Yaesu FT-450D – long term review


I’ve had a Yaesu 450D transceiver for 2 years now and I thought this would be a good point to post a long term review. The following should be read in the context of using the 450 as a receiver for 99.99% of the time. I think I have had at most, 5 QSO’s using this as I much prefer to listen. Also, much of my listening is on the Shortwave Broadcast bands, with occasional forays onto the amateur (ham) bands and the MW AM broadcast band. So, here goes.

I will only summarise the technical side as all the details are available from the Yaesu website. In short, the 450D is a 100W HF+6m Amateur bands transceiver, with a general coverage receiver spanning 30KHz to 56 MHz. Modes available are AM, SSB,CW,FM and Data (both TX and RX). Sensitivity is rated at 2uV for AM, 0.25uF SSB/CW and 0.32 for FM. These are pretty standard specs. for a transceiver in this category. What does set it apart from most ‘entry level’ transceivers is the DSP, which is realised in the Width control. This provides stepped bandwidths as follows: SSB: 1.8KHz/2.4KHz/3.0KHz; CW: 300Hz/500Hz/2.4KHz; AM: 3K/6K/9K; FM: 2.5K/5K. When the DSP Width control is used in conjunction with the DNR and Contour controls, it is possible to dig a signal out of the noise. Unfortunately, the Notch control is only available in SSB/CW modes and not AM. This would be useful to Notch out some annoying adjacent blow-torch transmissions such as CRI when one is trying to hear one down in the noise. Of course, switching to LSB brings this in, and a number of times I have dug out a faint AM signal using LSB.

The DSP/SEL control on the receiver is the one knob most used on the receiver. It is used for selecting various DSP modes, along with selecting menu items. It can also be used, as I do, as a replacement for the tuning knob. The DSP control can be set for various steps, so I have set it for 5 KHz when tuning AM broadcast. When tuning ham bands, I use the main tuning knob, but have the ‘fast’ button engaged as this steps through at 100 Hz. If further fine tuning is required, the fast button can be switched out and tuning is in 10Hz steps.

Other controls available to the listener are a Noise Blanker, AGC Fast/Slow/Auto and attenuator switch. There is also the IPO button which avoids the RF amp and switches the antenna straight through to the first mixer.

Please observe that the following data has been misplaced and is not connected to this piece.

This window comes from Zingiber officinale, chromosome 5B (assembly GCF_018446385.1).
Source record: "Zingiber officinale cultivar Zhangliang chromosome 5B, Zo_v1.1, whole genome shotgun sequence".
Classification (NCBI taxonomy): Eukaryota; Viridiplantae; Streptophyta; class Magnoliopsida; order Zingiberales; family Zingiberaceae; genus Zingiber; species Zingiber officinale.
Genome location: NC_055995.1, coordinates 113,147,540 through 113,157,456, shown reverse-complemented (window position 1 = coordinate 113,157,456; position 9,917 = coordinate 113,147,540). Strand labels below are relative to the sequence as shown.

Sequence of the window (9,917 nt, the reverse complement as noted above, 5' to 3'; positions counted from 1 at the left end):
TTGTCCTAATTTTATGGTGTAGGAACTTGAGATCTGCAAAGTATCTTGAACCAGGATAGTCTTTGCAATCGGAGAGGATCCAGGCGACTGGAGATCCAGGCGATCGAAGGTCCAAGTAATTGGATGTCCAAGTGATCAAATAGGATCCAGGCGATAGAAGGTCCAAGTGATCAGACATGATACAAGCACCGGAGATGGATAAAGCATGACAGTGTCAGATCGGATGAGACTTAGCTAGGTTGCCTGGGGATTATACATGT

Day to Day use

I have used a number of receivers over the last 40+ years, from simple homebrew regen. sets to AR88’s, Racal RA17, FT101, FT707 etc but nothing as modern as this. And quite frankly, the performance to me is stunning. I guess if I was a dyed in the wool contester then it probably wouldn’t, but then I wouldn’t be using an entry level transceiver for that. But for every day listening to broadcast band programs, both the high power regulars and the more obscure clandestine stations, this receiver shines. As it does too with regular ham band listening. My antenna ‘system’ is not ‘state-of-the-art’ being only a homebrew 66′ doublet, in inverted-V configuration, the highest point of which is about 25′ at the gable end of the house. This is fed to the receiver via a homebrew 9:1 balun.

The biggest problem of course these days is not the sensitivity or selectivity of the receiver (for those with a decent spec.) but RFI from all manner of devices. This is where the various DSP controls help. As well as being able to remove or reduce ‘natural’ interference, they are as useful in reducing the man-made version. Comparing a received signal on say, my Tecsun PL600 portable with the 450, the Tecsun struggles sometimes, even though in its own right it has an excellent receiver. But the 450 will useually dig them out.

All the knobs and switches function as they did 2 years ago; nothing has come lose or gone sloppy. The display is still bright and readable.

Now of course, there are some things I think could be better and/or improved upon. No receiver is perfect! I would like a wider bandwidth on AM for those high powered stations that come in at S5+40 (such as Radio Romania International). But, that would compromise the selectivity as the roofing filter would need to be wider (set at 10Khz on the 450). I would like the Notch control to work in AM as it does on the Icom 7200. But these are minor complaints compared with what is on offer.

When I purchased the 450, it was offered at £499.99. I notice it has gone up considerably recently, no doubt due to the falling pound and other factors. Martin Lynch, from whom I purchased mine, have it currently for £579. But even at this price, I think it is excellent value for money. For me to change the 450D, some thing rather special would have to come along for a similar price. All the offerings from Icom are much more expensive, as is the case with Kenwood.

I would whole-heatedly recommend this transceiver either as a first transceiver for a ham just starting on the HF bands, or a listener like myself who wants something a bit more than the good portables can provide. I would be interested in comments from other users, however you use your 450.

2 thoughts on “Yaesu FT-450D – long term review

  1. Rob

    Had an Icom RC 75 years ago for SWL, and various portables. Sony 2001, 7600, 2010 and now the Grundig G3. Agree with your review on the 450d—good for Ham and SWL work, little touches it for value. Don’t recall the RC 75 being better day to day. Numerical freq. keypad would be my desire on the 450D, but where to put it? Thanks. Rob, AA1VK.Belfast, Maine.


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